Tips for growing your own vegetable garden

Tips for growing your own vegetable garden

From sweet homegrown tomatoes to peas straight from the pod – or whatever else takes you fancy – growing your own vegetables can be hugely rewarding. 

As well as the delicious produce you’ll have to enjoy, growing your own is also a great way to spend more time outdoors, save some money and make your lifestyle that little bit more sustainable. 

It might seem daunting if you’re new to gardening, but once you get going, you might find growing your own is really addictive!

Here are some tips for beginners. 

Start small

Once you’ve decided to grow your own veg, it’s easy to picture yourself proudly standing in your patch, sleeves rolled up, surveying row after row of flourishing crops. 

That can all happen eventually. But if you’re a beginner, it might be wise to start small and take it a step (or in this case, a veg variety) at a time. What are you going to grow first?

Put your tummy first

There’s no point in growing vegetables in your garden if you can’t enjoy the harvest. So, the best way to get started is to think through which veg you and your family most like eating. 

Of these, you could prioritise which are more expensive to buy. For example, bags of salad leaves can often be quite pricey. 

Of course, there’ll be some types of veg that aren’t practical to grow in your garden, perhaps because they take up too much space or need more sunshine than your corner of the country can offer. 

You’ll be left with a shortlist of some select veggies to get you started.

Choose between seeds and young plants

Packets of seeds are cheaper than plants and can often be found at bargain prices in stores like Aldi, or online. 

However, it’s much easier to spend a little more and start with young plants. 

So it depends on your priorities. Perhaps you could try doing a bit of both - beetroot and lettuce are among crops that are easy to start from seed. If you like them of course!

Get your timing right

Seeds need sowing at different times of year, according to the variety.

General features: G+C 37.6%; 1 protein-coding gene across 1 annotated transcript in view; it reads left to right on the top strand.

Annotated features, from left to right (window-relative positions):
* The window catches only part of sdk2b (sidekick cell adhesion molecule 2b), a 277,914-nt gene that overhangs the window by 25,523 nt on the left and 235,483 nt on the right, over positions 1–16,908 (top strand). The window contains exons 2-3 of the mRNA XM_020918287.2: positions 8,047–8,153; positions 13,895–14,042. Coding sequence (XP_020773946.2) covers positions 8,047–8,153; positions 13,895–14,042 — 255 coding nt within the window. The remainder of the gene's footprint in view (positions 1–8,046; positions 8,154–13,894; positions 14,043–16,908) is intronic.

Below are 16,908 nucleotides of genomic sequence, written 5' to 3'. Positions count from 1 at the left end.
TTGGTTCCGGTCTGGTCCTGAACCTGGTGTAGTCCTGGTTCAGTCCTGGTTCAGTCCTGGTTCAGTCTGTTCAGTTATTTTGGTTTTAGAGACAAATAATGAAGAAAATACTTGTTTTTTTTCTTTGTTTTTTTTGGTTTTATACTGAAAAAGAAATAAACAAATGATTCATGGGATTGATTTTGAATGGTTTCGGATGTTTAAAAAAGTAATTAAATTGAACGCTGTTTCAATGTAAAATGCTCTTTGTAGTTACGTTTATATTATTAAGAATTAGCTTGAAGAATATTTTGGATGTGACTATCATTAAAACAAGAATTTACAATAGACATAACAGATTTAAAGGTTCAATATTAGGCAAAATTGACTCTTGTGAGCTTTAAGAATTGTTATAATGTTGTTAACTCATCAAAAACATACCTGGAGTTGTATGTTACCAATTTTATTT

Have a look on the seed packet which will tell you when you can start your crops off. But as a general guide to some of the more popular options:

  • Tomatoes: sow February to April and harvest July to October
  • Potatoes: sow late February or March and harvest in July to September
  • Peas: sow March to June and harvest after two to three months
  • Runner beans: sow April to July and harvest after two months
  • Salad leaves: sow throughout summer and harvest three weeks later

Prepare your soil and sow

You can sow most types of vegetable seeds directly into the soil where they are to grow.

First, prepare the soil well. That means removing weeds and stones and digging it over.

Then comes sowing. In a nutshell, you make a shallow trench, pop the seed in, cover it with soil and water it. 

The seed packets will tell you how deep and far apart to put the seeds. 

It can help to see this visually - there are plenty of videos available online, such as this one.

Keep everything well-watered

Vegetables need regular watering, especially during those long dry spells the summer sometimes brings.

According to the RHS, a good rule of thumb for veggies is to water them every 10-14 days (if there is no rain). You can find more detailed information on watering different veg types here

Rotate your crops

Okay, talk of rotating crops might start putting you off if you’re totally new to gardening. 

But it’s not complicated - it’s just moving crops around so you grow different types of plants in each spot - and there is a good reason to do it: if you grow the same crop families in the same spot every year, pests and diseases will build up in the soil. 

You can find plenty more information about crop rotation online

Growing where space is short

You can still grow your own veg, even if you don’t have much outside space. A corner of a balcony or patio can give a home to a pot where you can grow some of your favourites. 

If you live in the city, you might not think you have the space to grow the variety of veg you’ve been dreaming of. But vertical farming - using racks or shelves to stack plants vertically - allows people to grow all manner of veg in small spaces, all while using less water.

You’ll still have lots to choose from: green beans, chili peppers, kale and lettuce are among the many veg types you could grow in pots. 

Sustainable and budget gardening

Here are just a few ways to save money on gardening, while also helping the environment at the same time. 

  • Buy second-hand garden tools: If you can’t scrounge any spares off friends and family, then try sites like Gumtree, eBay or Facebook Marketplace.
  • Make toilet roll plant pots: The plant roots will grow through the cardboard as it breaks down in the wet soil. There are plenty of explainers online showing how to do this, such as this video.
  • Create your own compost heap: This saves you buying expensive bags from garden centres, and is also an environmentally-friendly way of dealing with kitchen and garden waste.
  • Make your own plant labels: You can just cut strips from old plastic bottles. 

Just imagine all the yummy, healthy veg you could be eating once harvest time rolls around. Enjoy!

Click on the buttons below to read more content about living sustainably in your home:

5 green switches to help you create a more sustainable home
Tips to make your home more sustainable

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